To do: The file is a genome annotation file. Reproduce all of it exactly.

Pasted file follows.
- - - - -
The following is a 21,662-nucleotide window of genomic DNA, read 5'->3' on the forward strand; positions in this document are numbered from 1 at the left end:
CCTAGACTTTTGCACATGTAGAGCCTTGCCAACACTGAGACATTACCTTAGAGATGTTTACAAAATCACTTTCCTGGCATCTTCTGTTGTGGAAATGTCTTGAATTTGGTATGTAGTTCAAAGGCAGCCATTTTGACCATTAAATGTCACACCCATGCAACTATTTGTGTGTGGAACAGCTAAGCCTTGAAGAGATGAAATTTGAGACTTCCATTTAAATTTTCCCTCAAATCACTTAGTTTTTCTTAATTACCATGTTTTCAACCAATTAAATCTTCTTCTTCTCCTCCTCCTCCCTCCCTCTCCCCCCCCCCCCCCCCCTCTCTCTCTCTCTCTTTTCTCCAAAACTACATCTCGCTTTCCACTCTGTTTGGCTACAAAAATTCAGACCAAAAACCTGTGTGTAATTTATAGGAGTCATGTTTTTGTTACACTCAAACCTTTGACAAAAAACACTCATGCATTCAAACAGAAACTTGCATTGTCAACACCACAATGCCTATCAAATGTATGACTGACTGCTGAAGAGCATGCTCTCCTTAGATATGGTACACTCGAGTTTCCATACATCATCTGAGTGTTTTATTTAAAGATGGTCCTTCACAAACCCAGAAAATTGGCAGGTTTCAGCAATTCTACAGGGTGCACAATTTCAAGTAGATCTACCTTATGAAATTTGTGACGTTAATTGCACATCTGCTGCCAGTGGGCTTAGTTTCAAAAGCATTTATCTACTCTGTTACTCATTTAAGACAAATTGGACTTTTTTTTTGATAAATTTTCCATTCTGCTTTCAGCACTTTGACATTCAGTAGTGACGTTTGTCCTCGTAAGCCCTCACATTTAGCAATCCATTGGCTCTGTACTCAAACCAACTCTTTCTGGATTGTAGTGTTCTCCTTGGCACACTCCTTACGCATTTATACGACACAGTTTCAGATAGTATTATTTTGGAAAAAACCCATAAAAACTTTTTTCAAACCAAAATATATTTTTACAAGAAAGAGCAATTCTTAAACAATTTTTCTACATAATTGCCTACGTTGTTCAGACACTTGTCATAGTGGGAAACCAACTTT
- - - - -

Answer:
The following is a 21,662-nucleotide window of genomic DNA, read 5'->3' on the forward strand; positions in this document are numbered from 1 at the left end:
CCTAGACTTTTGCACATGTAGAGCCTTGCCAACACTGAGACATTACCTTAGAGATGTTTACAAAATCACTTTCCTGGCATCTTCTGTTGTGGAAATGTCTTGAATTTGGTATGTAGTTCAAAGGCAGCCATTTTGACCATTAAATGTCACACCCATGCAACTATTTGTGTGTGGAACAGCTAAGCCTTGAAGAGATGAAATTTGAGACTTCCATTTAAATTTTCCCTCAAATCACTTAGTTTTTCTTAATTACCATGTTTTCAACCAATTAAATCTTCTTCTTCTCCTCCTCCTCCCTCCCTCTCCCCCCCCCCCCCCCCCTCTCTCTCTCTCTCTTTTCTCCAAAACTACATCTCGCTTTCCACTCTGTTTGGCTACAAAAATTCAGACCAAAAACCTGTGTGTAATTTATAGGAGTCATGTTTTTGTTACACTCAAACCTTTGACAAAAAACACTCATGCATTCAAACAGAAACTTGCATTGTCAACACCACAATGCCTATCAAATGTATGACTGACTGCTGAAGAGCATGCTCTCCTTAGATATGGTACACTCGAGTTTCCATACATCATCTGAGTGTTTTATTTAAAGATGGTCCTTCACAAACCCAGAAAATTGGCAGGTTTCAGCAATTCTACAGGGTGCACAATTTCAAGTAGATCTACCTTATGAAATTTGTGACGTTAATTGCACATCTGCTGCCAGTGGGCTTAGTTTCAAAAGCATTTATCTACTCTGTTACTCATTTAAGACAAATTGGACTTTTTTTTTGATAAATTTTCCATTCTGCTTTCAGCACTTTGACATTCAGTAGTGACGTTTGTCCTCGTAAGCCCTCACATTTAGCAATCCATTGGCTCTGTACTCAAACCAACTCTTTCTGGATTGTAGTGTTCTCCTTGGCACACTCCTTACGCATTTATACGACACAGTTTCAGATAGTATTATTTTGGAAAAAACCCATAAAAACTTTTTTCAAACCAAAATATATTTTTACAAGAAAGAGCAATTCTTAAACAATTTTTCTACATAATTGCCTACGTTGTTCAGACACTTGTCATAGTGGGAAACCAACTTT